U.S. Committee weighs in on changing discovery laws

Discovery is a huge cost for companies in lawsuits, and their revision could mitigate much legal expense

The cost of litigation has always been a bane for the enterprise; many argue that expense of legal suits inhibits innovation and the advancement of business into local and international markets. But a consideration for litigation costs and rules has come to the table at the U.S. federal level -- one that could have an impact on the overall cost for companies brought to court.

The U.S. federal Advisory Committee on Civil Rules is considering amendments to discovery rules that would lower litigation costs. Jon Kyl, a former Republican senator for Arizona, and member of the U.S. Senate Judiciary Committee, applied his thoughts to the matter for the Wall Street Journal, writing:

"Since 2010, discovery expenses have risen sharply; the median cost is now $1.8 million per case, according to research by the RAND Institute for Civil Justice. The rapid escalation is due largely to court rules that require preserving and accessing vast amounts of irrelevant electronic information."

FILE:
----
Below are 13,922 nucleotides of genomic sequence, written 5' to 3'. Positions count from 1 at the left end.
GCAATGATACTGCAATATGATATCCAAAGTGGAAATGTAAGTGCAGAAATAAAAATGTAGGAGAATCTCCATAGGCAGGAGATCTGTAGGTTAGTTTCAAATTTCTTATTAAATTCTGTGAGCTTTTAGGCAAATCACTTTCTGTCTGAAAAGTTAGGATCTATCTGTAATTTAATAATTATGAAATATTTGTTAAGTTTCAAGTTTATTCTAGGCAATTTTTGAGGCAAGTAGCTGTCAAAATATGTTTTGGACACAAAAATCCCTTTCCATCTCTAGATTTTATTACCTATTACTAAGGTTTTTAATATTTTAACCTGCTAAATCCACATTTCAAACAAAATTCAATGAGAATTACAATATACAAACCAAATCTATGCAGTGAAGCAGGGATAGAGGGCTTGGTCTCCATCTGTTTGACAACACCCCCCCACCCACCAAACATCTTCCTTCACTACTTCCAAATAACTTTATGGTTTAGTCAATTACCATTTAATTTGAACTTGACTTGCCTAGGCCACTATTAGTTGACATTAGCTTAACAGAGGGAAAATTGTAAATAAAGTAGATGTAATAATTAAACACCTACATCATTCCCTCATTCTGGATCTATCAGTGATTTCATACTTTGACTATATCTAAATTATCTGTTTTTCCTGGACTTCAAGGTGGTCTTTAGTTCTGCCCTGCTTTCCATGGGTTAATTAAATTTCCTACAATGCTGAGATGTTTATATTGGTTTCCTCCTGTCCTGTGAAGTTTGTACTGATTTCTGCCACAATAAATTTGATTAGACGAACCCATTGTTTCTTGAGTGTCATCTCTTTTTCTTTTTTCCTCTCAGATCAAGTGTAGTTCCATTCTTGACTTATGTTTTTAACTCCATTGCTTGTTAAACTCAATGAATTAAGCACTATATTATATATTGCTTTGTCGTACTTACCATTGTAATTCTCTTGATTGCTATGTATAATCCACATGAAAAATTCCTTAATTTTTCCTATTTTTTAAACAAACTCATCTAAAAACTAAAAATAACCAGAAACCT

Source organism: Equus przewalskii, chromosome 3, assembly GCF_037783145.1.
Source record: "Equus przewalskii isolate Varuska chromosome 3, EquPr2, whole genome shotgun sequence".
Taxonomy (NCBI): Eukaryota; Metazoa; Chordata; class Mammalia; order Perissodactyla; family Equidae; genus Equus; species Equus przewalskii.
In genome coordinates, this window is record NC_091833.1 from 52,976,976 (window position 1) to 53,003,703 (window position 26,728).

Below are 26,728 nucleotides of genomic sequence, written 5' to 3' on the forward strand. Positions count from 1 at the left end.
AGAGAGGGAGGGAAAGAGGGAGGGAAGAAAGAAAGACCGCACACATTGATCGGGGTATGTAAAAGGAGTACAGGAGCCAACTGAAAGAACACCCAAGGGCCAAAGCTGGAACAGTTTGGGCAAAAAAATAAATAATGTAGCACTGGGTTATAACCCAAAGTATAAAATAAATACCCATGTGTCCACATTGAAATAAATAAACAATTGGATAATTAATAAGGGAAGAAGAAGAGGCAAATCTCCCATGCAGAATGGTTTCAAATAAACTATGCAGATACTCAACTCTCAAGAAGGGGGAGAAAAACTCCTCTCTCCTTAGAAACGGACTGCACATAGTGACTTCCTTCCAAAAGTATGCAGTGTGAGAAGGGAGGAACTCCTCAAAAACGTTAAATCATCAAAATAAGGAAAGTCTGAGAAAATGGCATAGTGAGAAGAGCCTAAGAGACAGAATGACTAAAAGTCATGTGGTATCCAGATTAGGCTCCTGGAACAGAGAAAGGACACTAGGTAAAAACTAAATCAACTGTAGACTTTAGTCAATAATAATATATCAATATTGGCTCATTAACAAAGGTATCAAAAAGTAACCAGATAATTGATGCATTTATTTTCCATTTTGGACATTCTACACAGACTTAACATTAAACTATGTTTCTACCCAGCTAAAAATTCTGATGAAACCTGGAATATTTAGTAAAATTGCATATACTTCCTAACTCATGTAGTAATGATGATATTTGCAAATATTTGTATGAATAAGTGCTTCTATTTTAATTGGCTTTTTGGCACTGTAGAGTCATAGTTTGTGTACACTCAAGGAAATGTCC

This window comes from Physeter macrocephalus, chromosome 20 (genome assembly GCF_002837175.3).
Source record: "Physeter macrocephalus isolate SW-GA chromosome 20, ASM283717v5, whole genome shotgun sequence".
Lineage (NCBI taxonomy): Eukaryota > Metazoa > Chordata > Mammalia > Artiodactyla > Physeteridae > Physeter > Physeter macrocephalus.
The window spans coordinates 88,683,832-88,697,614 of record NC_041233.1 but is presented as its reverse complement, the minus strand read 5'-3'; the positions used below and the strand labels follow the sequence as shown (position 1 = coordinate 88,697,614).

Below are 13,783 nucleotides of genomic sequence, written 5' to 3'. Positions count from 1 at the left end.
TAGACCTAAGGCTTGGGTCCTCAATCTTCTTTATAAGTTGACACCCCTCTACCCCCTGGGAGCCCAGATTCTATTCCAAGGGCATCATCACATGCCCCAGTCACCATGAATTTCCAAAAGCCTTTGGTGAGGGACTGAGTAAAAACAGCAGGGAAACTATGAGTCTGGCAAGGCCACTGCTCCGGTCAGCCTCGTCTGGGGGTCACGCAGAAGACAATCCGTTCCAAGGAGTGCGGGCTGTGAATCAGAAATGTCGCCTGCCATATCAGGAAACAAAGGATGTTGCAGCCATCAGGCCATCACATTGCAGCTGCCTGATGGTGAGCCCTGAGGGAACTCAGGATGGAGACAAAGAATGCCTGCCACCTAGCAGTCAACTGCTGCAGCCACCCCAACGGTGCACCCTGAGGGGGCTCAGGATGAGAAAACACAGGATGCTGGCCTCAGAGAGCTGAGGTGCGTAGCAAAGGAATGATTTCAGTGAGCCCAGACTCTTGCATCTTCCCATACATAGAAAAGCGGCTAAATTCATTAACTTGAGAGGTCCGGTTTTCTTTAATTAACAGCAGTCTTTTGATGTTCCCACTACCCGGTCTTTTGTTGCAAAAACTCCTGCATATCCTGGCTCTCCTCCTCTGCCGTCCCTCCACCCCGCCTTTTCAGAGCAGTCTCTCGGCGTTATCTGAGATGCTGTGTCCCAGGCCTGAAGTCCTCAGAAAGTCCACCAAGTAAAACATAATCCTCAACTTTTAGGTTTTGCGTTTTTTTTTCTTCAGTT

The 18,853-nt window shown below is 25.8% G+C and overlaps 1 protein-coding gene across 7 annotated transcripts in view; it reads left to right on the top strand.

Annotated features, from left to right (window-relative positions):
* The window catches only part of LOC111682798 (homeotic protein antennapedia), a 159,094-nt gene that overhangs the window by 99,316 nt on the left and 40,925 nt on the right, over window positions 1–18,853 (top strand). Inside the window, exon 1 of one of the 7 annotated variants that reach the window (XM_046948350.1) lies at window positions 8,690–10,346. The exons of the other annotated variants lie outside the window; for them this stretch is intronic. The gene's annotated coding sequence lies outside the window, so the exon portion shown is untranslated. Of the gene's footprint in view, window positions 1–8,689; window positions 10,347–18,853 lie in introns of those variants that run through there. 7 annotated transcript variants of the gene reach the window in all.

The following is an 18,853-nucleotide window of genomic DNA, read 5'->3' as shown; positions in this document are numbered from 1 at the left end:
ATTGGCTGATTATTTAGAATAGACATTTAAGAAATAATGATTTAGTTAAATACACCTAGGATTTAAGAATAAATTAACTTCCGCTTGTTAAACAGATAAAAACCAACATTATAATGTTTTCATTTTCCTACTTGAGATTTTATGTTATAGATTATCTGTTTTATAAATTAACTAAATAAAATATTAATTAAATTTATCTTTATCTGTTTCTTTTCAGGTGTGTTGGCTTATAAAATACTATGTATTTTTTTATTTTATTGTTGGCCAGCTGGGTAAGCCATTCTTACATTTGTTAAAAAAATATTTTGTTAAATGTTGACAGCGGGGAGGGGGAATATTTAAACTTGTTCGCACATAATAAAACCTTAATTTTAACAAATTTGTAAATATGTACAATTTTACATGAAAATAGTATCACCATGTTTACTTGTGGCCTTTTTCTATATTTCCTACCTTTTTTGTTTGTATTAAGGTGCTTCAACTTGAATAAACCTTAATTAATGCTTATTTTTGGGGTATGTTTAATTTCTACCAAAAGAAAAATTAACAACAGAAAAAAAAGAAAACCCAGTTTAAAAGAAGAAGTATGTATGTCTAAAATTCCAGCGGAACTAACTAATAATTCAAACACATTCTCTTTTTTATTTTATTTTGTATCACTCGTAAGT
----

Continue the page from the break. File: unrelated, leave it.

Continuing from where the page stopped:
Discovery expenses comprise the money spent to obtain information and data for the opposing party, although companies that spend large chunks of money to do so could also be responding to other companies' need to comply with their subpoenas. It's an expensive process all around, but Kyl's analysis hails the proposed changes that could reduce the cost through a few measures. Narrowing the focus of the discovery requirements and transferring the costs of the discovery to the party requesting the information as opposed to the party responding are just two of the ways in which the law could alter to mitigate costs. Those who are in favor of the overhaul of the discovery system have until February 15 to send comments to the Advisory Committee on Civil Rules.

 

Further reading:

Using contract terms to manage e-discovery costs and burdens

E-Discovery: The key to cost-effective corporate due diligence reviews

Federal rules of procedure: The developing e-discovery landscape

E-discovery costs: Pay now or pay later

Contributing Author

Juliana Kenny

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